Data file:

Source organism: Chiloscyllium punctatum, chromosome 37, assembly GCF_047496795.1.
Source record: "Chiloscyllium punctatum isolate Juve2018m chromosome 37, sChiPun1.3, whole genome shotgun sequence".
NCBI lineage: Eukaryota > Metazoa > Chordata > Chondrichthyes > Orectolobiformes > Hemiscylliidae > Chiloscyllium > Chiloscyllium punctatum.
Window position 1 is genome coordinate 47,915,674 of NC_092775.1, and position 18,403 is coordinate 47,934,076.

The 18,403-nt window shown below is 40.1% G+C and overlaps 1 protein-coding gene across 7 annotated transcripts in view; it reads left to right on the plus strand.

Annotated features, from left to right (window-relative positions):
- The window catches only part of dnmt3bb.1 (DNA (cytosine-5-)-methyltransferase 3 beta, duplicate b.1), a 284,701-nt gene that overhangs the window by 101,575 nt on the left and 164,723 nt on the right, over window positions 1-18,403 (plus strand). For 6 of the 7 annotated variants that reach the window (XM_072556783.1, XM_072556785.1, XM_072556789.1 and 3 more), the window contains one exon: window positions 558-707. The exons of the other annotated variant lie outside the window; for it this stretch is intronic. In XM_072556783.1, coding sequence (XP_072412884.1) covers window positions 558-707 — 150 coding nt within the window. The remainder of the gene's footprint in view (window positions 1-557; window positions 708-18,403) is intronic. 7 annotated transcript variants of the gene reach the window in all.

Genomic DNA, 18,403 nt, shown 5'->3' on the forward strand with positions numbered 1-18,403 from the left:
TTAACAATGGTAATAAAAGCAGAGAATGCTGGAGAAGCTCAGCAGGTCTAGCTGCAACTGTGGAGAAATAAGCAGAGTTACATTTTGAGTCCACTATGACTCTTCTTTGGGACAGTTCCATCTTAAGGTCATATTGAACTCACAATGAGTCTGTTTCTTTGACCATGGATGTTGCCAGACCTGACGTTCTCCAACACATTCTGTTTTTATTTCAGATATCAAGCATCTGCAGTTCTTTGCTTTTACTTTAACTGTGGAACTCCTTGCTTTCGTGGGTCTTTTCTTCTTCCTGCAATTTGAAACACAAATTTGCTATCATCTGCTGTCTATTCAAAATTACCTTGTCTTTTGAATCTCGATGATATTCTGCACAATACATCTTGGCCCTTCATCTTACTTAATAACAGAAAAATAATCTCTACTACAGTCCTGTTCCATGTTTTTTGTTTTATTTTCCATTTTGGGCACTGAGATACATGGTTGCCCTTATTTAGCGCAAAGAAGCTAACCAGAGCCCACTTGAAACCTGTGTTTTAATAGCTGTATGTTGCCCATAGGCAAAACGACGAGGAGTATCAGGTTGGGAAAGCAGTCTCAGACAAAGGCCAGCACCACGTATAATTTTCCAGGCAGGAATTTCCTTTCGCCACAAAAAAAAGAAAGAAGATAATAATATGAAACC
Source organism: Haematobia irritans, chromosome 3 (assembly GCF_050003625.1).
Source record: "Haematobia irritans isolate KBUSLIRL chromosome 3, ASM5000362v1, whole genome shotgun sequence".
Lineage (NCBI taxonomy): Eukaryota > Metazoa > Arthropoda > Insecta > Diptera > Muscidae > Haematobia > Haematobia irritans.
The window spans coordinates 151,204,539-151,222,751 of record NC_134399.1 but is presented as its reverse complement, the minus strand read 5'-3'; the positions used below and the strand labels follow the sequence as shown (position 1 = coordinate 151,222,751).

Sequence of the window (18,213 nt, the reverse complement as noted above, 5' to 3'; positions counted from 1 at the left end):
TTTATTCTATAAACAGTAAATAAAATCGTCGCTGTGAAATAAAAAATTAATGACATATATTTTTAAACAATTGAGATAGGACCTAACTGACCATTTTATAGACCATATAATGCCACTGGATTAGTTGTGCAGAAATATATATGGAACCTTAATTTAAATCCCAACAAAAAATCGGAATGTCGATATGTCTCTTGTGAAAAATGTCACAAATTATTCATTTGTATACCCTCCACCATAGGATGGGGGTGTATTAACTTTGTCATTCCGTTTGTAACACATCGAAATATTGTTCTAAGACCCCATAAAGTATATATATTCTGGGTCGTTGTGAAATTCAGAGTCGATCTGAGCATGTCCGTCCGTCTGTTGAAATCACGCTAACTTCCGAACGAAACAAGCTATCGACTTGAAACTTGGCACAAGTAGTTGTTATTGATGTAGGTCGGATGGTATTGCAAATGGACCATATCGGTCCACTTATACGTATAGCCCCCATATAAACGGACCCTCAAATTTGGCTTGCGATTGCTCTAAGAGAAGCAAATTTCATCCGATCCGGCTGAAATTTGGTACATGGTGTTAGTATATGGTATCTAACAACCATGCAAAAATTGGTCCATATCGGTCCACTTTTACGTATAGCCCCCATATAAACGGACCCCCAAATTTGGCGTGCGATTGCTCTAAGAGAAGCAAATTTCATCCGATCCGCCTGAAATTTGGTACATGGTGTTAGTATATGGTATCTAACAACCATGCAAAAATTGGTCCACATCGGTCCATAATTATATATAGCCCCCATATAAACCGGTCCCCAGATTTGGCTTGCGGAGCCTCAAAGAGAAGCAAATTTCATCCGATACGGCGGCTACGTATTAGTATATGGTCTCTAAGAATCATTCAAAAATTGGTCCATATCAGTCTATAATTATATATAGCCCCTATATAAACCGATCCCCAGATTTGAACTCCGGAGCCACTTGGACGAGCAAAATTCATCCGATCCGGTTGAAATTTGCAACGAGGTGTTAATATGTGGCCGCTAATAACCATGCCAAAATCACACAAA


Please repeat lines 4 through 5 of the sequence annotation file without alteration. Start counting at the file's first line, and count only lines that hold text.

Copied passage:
Window position 1 is genome coordinate 47,915,674 of NC_092775.1, and position 18,403 is coordinate 47,934,076.

The 18,403-nt window shown below is 40.1% G+C and overlaps 1 protein-coding gene across 7 annotated transcripts in view; it reads left to right on the plus strand.